Gotovina, 50, Croatia's most-wanted war crimes suspect, was arrested in Spain last week after four years on the run. He is charged by the International Criminal Tribunal for the former
Yugoslavia (ICTY) with committing atrocities against ethnic Serbs in 1995 and faces life imprisonment if found guilty.
Gotovina, who was taken into custody by the tribunal on Saturday, has 30 days to enter a plea. But Luka Misetic, his lawyer, said: "At his first appearance [scheduled for
Monday at 1145 GMT], General Gotovina will plead not guilty."
Misetic said Gotovina was "relaxed and self-confident". No date for his trial has been announced.
The indictment has been a cause of diplomatic tension for years. The operation in August 1995 that led to the charges against Gotovina practically ended Croatia's war of independence from the former Yugoslavia, and he is as a national hero to many Croatians.
In the coastal town of Split on Sunday, thousands of nationalists chanted "Treason!" and denounced the government during a protest against Gotovina's arrest.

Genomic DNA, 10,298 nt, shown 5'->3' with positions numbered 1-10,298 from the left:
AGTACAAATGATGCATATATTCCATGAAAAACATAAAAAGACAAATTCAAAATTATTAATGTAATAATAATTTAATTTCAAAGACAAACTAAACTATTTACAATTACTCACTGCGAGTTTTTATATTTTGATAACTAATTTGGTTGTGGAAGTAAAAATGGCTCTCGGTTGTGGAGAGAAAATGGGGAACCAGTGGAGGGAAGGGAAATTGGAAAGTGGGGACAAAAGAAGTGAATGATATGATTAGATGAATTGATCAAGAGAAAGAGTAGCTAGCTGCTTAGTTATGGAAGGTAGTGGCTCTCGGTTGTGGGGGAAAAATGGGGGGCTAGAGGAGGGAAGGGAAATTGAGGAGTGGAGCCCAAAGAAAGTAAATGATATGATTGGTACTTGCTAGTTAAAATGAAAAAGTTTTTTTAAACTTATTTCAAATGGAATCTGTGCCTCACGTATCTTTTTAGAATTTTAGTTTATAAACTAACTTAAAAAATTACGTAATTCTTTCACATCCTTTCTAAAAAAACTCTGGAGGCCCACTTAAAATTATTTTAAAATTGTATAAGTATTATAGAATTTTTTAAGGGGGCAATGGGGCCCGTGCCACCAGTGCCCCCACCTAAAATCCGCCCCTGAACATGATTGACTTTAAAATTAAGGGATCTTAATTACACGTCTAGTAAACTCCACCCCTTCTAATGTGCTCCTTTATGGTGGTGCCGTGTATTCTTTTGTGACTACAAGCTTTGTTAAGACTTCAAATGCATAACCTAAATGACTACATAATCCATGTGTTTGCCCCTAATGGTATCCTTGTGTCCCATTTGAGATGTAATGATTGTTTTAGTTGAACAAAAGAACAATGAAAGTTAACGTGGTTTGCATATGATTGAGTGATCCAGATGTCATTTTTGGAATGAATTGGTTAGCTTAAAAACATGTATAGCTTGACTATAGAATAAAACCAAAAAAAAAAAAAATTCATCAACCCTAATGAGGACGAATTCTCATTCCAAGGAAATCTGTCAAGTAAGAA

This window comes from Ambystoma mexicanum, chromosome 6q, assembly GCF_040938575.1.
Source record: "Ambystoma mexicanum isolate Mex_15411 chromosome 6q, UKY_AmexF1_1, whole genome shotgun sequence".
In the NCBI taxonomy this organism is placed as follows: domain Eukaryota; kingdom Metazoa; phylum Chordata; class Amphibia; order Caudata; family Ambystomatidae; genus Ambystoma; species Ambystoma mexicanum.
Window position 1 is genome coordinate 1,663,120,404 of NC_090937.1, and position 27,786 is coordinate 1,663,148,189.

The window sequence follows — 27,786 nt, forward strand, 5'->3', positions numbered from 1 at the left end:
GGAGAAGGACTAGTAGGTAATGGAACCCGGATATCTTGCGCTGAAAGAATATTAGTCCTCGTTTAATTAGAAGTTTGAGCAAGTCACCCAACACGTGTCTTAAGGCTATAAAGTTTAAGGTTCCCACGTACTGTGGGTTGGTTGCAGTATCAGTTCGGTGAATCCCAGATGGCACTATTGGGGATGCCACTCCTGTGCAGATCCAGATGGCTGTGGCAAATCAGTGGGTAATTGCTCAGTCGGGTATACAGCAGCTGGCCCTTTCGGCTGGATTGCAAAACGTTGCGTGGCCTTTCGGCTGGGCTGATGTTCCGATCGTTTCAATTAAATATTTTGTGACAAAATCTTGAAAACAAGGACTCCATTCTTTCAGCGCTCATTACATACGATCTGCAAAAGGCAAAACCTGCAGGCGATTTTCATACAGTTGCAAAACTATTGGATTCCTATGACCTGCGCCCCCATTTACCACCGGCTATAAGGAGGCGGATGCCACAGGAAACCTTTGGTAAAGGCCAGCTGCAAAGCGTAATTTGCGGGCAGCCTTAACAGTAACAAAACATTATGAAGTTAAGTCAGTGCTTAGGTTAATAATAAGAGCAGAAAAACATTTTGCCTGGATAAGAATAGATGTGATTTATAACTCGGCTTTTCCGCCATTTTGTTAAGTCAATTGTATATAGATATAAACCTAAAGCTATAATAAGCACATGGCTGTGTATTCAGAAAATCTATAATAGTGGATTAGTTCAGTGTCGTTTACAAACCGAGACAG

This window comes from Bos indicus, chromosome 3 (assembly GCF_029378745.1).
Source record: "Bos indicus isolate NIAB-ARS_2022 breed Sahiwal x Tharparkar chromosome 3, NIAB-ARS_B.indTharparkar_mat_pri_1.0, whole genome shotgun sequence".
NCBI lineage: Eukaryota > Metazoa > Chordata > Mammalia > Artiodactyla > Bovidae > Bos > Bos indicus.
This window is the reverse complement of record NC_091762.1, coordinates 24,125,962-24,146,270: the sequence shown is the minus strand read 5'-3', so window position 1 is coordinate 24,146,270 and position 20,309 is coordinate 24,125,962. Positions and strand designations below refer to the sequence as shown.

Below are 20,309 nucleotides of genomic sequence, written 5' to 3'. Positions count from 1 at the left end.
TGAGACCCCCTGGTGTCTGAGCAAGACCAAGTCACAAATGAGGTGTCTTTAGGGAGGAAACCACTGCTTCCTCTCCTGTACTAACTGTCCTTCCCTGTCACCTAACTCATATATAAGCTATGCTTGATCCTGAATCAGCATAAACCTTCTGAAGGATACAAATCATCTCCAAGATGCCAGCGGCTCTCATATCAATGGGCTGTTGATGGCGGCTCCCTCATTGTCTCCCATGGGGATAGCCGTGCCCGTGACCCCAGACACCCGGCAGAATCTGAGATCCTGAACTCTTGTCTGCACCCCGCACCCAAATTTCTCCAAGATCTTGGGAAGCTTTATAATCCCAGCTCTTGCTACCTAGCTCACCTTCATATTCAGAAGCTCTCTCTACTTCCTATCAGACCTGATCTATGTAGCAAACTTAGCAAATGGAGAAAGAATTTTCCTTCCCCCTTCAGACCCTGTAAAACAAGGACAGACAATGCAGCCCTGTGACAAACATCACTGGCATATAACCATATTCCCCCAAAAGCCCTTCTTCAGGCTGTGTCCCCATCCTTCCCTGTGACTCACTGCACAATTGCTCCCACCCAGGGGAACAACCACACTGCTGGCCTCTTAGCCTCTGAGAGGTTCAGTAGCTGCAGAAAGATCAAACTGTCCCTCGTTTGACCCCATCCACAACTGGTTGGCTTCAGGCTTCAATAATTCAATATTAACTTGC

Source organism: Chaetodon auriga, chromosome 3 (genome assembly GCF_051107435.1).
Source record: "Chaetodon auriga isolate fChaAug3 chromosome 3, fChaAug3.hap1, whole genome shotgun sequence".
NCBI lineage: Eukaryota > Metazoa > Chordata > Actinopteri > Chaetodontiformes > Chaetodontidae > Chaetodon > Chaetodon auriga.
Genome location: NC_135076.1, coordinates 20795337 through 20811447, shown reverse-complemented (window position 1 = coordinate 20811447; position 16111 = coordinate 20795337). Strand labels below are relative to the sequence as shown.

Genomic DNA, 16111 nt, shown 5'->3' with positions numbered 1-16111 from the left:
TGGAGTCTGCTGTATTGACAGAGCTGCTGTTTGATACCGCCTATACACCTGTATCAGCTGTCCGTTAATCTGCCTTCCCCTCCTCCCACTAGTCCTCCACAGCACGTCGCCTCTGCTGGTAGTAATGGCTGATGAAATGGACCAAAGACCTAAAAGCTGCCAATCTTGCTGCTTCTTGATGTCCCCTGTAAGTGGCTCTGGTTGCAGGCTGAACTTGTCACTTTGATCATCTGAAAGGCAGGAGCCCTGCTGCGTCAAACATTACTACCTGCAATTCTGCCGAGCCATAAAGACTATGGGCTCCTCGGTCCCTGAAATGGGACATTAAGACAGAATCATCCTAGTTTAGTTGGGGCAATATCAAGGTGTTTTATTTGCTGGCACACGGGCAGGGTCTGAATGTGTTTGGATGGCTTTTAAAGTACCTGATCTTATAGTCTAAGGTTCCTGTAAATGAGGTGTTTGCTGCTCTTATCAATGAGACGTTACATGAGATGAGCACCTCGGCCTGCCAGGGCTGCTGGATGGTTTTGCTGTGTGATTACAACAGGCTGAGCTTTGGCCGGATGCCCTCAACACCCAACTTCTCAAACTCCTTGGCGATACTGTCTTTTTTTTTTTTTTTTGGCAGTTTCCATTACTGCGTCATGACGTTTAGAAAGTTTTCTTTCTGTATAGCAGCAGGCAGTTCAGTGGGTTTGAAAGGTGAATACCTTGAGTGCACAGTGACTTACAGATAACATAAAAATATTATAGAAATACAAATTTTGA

Many of the 50,000 demonstrators waved Croatian flags, photographs of Gotovina and banners insulting the authorities and Carla Del Ponte, the chief UN war crimes prosecutor.
To many Croatians, Gotovina is
still a national hero
Gotovina faces charges relating to the death of about 150 ethnic Serb civilians during a Croatian offensive in the Serb-held Krajina region.
According to the indictment, Croatian forces under Gotovina went on a rampage of persecution, murder, plunder of property, destruction of towns, deportation and inhuman acts.
He faces three counts of crimes against humanity and three of war crimes.